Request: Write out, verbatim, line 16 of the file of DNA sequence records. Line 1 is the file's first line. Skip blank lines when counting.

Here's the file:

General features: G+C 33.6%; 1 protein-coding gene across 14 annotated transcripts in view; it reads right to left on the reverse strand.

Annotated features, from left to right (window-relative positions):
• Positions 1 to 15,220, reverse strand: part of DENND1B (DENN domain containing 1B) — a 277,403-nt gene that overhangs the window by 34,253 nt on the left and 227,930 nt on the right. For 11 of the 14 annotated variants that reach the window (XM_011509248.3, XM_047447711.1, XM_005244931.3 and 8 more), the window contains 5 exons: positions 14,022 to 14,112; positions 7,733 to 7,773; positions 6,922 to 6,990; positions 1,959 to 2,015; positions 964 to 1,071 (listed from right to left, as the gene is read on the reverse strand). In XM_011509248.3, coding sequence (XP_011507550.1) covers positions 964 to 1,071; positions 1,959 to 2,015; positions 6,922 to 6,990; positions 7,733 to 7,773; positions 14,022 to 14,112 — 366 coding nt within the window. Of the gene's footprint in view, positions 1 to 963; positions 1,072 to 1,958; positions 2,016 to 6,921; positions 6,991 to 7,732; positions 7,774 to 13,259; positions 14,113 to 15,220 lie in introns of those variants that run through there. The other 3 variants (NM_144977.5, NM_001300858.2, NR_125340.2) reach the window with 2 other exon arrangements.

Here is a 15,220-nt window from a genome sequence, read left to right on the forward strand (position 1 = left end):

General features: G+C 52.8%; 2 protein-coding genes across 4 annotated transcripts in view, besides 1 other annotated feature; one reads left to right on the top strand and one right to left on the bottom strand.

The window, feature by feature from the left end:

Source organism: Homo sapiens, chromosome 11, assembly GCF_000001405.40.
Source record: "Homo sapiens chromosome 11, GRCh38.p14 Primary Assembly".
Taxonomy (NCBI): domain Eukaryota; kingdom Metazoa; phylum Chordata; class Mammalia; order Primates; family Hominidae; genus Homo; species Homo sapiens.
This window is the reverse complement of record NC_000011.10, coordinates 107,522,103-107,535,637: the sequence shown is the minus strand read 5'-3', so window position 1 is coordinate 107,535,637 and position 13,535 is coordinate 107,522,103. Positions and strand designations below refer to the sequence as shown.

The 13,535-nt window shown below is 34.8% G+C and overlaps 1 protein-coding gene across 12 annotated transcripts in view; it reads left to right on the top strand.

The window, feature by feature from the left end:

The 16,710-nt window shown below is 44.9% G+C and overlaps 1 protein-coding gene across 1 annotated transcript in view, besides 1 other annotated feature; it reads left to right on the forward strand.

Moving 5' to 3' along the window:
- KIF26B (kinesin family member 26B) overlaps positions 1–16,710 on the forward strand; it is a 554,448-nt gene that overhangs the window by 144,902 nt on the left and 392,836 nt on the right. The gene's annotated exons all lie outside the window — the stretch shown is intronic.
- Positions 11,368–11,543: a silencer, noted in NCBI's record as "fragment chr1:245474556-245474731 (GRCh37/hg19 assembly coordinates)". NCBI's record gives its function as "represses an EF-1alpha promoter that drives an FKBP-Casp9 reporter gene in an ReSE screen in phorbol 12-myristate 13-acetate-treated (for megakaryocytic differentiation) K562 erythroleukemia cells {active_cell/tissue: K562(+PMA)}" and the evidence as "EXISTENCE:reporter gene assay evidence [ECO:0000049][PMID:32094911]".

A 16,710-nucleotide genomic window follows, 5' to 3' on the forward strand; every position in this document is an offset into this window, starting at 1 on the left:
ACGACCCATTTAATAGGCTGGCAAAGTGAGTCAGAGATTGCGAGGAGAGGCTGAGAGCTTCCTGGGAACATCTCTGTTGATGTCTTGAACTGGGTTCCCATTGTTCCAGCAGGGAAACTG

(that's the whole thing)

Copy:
- Positions 11,368–11,543: a silencer, noted in NCBI's record as "fragment chr1:245474556-245474731 (GRCh37/hg19 assembly coordinates)". NCBI's record gives its function as "represses an EF-1alpha promoter that drives an FKBP-Casp9 reporter gene in an ReSE screen in phorbol 12-myristate 13-acetate-treated (for megakaryocytic differentiation) K562 erythroleukemia cells {active_cell/tissue: K562(+PMA)}" and the evidence as "EXISTENCE:reporter gene assay evidence [ECO:0000049][PMID:32094911]".